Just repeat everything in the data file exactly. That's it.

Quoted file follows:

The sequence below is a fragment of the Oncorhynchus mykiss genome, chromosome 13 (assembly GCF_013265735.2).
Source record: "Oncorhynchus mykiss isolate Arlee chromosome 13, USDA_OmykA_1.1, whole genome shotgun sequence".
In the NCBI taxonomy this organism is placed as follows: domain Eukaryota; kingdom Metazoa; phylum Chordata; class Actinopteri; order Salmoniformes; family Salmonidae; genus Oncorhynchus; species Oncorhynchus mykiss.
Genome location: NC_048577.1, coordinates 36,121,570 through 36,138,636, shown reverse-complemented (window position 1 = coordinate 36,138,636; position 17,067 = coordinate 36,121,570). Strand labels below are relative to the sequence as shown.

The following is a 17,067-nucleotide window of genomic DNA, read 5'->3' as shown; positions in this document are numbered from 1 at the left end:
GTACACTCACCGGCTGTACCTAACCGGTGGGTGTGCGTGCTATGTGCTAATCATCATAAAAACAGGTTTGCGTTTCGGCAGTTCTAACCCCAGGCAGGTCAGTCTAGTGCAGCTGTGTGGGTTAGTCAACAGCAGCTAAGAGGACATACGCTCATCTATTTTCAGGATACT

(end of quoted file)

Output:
The sequence below is a fragment of the Oncorhynchus mykiss genome, chromosome 13 (assembly GCF_013265735.2).
Source record: "Oncorhynchus mykiss isolate Arlee chromosome 13, USDA_OmykA_1.1, whole genome shotgun sequence".
In the NCBI taxonomy this organism is placed as follows: domain Eukaryota; kingdom Metazoa; phylum Chordata; class Actinopteri; order Salmoniformes; family Salmonidae; genus Oncorhynchus; species Oncorhynchus mykiss.
Genome location: NC_048577.1, coordinates 36,121,570 through 36,138,636, shown reverse-complemented (window position 1 = coordinate 36,138,636; position 17,067 = coordinate 36,121,570). Strand labels below are relative to the sequence as shown.

The following is a 17,067-nucleotide window of genomic DNA, read 5'->3' as shown; positions in this document are numbered from 1 at the left end:
GTACACTCACCGGCTGTACCTAACCGGTGGGTGTGCGTGCTATGTGCTAATCATCATAAAAACAGGTTTGCGTTTCGGCAGTTCTAACCCCAGGCAGGTCAGTCTAGTGCAGCTGTGTGGGTTAGTCAACAGCAGCTAAGAGGACATACGCTCATCTATTTTCAGGATACT